Thanks to the desire to have the strongest deck possible, MTG players are always keen to know the best card. Any time a new set is released, this question is often on the tip of players’ tongues, however, answering it isn’t entirely easy. On cards such as Nissa, Resurgent Animist that is format warping-ly powerful. On the other hand, however, you have players who don’t want to play green. At the end of the day, MTG has a huge amount of subjectivity to it, no more so than with its art.
Ever since the first cave painting was scrawled into existence over 30,000 years ago, art has been an inherently subjective medium. Sure, some paintings can be famous or technically impressive, but these qualities don’t make them the best. Instead, thanks to personal tastes and opinions, people can genuinely call any piece of artwork their favorite.
As you might expect, this makes divining the best artwork of all time a rather difficult, effectively impossible feat. Thanks to a recent MTG set, however, we might just have an answer. For the MTG world, at least…
The Best MTG Art Treatment
Thanks to its multiversal themes, March of the Machine contained a lot of art. In fact, the set broke records by containing 18 unique card frames, more than any other set in history. While an interesting trivia fact in its own right, this smorgasbord of art has allowed for a lot of analysis. So much, in fact, that it seems it’s now possible to divine the best, or at least most popular, art style in the entire game.
Taking upon the monumental task of figuring this out was MTG content creator Cardboard by the Numbers. In a recent blog post, Cardboard by the Numbers ranked and compared all of March of the Machine’s showcase treatments – with math! To do this, Cardboard by the Numbers harnessed the infallible powers of capitalism and dissected the secondary MTG market.
Pulling prices from a variety of websites, such as TCGplayer, Cardboard by the Numbers was able to compare the price of cards against their showcase variants. This then allowed them to create a ranking of the showcase treatments, based upon which showcase variants had the biggest price differential. Alongside this, Cardboard by the Numbers also hosted a survey to assess player opinion, which was also mixed into the results.
Utilizing this data, Cardboard by the Numbers was able to unequivocally demonstrate which Showcase treatment was best. The Answer? Throne of Eldraine’s storybook inspired art treatment. As the first-ever Showcase treatment, Throne of Eldraine’s art style is certainly rather nostalgic. At least, it is so much as something from 2019 can be nostalgic. Alongside this, the storybook art style is wonderfully charming to look at. While this is my opinion, it is validated by Cardboard by the Numbers’ research.
The Numbers What Do They Mean
Now that it’s posted above for some easy admiring, it’d be needless to go through every single option simply retelling Cardboard by the Numbers’ findings. So, instead, we’ll be highlighting a few somewhat unexpected results. To us, the most interesting of these was the lack of love for the brand-new card styles that March of the Machine introduced.
While they may have had plenty of potential, the new card styles for Ixalan, Ravnica, and Tarkir haven’t been well received. In fact, that’s putting it relatively lightly, as two of these three card styles were quickly embroiled in controversy. This is due to their art being rather difficult to parse at a glance. As Innistrad: Double Feature proved, this can be a major problem.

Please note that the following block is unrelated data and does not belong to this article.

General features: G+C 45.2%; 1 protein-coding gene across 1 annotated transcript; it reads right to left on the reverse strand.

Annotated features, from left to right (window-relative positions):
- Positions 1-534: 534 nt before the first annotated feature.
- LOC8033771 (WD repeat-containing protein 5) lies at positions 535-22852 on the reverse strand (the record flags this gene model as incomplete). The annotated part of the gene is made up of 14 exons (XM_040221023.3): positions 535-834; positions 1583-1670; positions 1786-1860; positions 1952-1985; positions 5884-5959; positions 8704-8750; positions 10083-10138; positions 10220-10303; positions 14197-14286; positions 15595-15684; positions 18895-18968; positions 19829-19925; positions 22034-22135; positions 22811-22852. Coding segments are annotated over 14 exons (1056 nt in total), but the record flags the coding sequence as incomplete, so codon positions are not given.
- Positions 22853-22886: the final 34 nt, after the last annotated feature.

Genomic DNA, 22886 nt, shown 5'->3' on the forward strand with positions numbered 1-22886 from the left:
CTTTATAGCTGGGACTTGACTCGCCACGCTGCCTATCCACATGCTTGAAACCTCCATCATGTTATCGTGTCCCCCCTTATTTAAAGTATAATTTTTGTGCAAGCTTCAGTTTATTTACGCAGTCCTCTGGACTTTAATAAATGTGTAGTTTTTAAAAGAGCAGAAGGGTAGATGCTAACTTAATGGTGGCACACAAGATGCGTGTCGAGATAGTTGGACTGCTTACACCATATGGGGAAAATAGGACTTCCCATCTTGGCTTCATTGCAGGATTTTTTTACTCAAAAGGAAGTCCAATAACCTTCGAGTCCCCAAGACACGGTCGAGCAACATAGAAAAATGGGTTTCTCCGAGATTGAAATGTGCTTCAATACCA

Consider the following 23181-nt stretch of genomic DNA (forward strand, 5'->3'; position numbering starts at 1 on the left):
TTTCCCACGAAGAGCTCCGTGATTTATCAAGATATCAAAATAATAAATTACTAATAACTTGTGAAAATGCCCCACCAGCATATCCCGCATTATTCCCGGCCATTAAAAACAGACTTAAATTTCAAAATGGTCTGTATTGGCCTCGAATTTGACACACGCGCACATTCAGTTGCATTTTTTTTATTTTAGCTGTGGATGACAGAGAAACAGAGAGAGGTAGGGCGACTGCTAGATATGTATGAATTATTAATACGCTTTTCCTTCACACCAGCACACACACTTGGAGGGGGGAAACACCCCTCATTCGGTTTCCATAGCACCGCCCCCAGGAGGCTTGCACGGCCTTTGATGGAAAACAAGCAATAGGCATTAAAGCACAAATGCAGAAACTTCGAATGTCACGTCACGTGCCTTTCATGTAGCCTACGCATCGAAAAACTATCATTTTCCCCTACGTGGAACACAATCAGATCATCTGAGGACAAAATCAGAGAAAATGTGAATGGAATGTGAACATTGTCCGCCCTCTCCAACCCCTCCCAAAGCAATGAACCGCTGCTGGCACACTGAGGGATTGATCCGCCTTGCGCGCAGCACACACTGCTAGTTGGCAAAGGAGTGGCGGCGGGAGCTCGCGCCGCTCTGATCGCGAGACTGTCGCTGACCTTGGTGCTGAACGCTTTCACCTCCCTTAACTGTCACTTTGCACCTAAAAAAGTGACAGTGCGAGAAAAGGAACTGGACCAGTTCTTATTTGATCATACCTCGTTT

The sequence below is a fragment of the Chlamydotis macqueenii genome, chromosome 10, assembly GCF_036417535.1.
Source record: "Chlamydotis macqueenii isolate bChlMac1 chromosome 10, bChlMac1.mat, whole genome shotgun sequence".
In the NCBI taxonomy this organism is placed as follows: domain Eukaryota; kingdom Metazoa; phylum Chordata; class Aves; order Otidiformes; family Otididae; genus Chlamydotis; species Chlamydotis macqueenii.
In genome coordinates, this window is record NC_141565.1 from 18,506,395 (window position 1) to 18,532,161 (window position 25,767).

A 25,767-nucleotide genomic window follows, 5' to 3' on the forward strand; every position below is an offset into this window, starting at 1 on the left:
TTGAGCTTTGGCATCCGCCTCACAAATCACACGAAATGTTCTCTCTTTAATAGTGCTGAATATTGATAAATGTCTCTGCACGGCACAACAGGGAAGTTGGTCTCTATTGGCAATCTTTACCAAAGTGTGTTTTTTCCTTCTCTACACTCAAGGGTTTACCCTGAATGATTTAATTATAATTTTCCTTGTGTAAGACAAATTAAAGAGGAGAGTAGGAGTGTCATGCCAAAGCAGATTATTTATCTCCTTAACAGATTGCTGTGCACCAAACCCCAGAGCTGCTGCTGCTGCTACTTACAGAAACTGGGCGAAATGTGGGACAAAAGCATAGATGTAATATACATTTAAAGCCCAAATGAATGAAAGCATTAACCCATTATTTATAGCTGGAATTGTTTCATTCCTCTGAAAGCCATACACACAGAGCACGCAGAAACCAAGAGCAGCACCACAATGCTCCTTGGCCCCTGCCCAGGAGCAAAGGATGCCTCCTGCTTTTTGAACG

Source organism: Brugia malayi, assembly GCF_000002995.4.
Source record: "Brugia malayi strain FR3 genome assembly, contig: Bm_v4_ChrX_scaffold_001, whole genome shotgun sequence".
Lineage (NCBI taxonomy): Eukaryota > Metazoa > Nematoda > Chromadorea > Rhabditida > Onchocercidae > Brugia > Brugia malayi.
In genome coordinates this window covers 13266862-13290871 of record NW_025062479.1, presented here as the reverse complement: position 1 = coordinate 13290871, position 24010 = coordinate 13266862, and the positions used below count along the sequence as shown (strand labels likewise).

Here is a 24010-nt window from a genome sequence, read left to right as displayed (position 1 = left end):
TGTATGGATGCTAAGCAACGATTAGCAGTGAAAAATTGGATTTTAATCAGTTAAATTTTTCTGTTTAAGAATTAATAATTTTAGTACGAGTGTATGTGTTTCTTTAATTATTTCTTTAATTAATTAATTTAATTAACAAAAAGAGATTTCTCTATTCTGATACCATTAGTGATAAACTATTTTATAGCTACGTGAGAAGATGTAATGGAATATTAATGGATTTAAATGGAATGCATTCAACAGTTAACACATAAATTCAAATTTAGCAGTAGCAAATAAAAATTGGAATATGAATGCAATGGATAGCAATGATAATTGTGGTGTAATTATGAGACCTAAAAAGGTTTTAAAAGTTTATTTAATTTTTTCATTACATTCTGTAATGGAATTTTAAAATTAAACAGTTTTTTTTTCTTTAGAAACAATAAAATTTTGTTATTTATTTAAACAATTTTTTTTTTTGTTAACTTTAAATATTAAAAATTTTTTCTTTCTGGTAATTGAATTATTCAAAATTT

Due to the problematic nature of their art, it’s unsurprising to see these Showcase treatments at the bottom of the tier list. However, the new Ravnica Showcase frame being down there is definitely more unexpected. Themed around the plane’s architecture, this card frame admittedly isn’t exceptionally striking, however, it’s also not offensive to the eyes. Despite this, however, the Showcase treatment is nevertheless in the bottom five ever created.
Since we mentioned the top spot, we should probably also mention that Phyrexia: All Will Be One’s Ichor treatment was the least popular. While this art style does suffer from the same readability issues, the main issue is likely its recency. Last seen extensively in Phyrexia: All Will Be One, this card style is hardly a novelty anymore. If anything, judging by its performance, MTG players may already be tired of this art treatment.
Maybe Numbers Can Lie
At the end of the day, while we’ve made a fuss about what this Cardboard by the Numbers’ data shows us, art is still subjective. For me, the Zendikar showcase frame is the perfect example of this. In my opinion, the art of Drana and Linvala by Anato Finnstark looks absolutely stunning. It is evident from the data, however, that not everyone feels this way, which is absolutely fine, as everyone has their own opinions. As one of the few fans of Alchemy, I certainly know that to be true.
Alongside my own opinions, different from the chart, several MTG players on Reddit shared their own feelings. Several players, such as u/warcaptain, for instance, highlighted how “Tarkir would probably be my favorite if it wasn’t black and white.” Similarly, u/djsoren19 lauded the appeal of another surprisingly disliked treatment: Ravnica’s. “It’s honestly wild to me that the Rav treatment is so low; I think it’s really incredible. I think I’d put it over New Capenna.”
Ultimately, thanks to all these opinions, it’ll likely always be impossible to properly determine the best MTG art. Thankfully, it is at least much more feasible to determine the best card. After all, it’s pretty hard to beat Black Lotus or Ancestral Recall in terms of power. So long as you ignore the unmatched power of Storm Crow that is.
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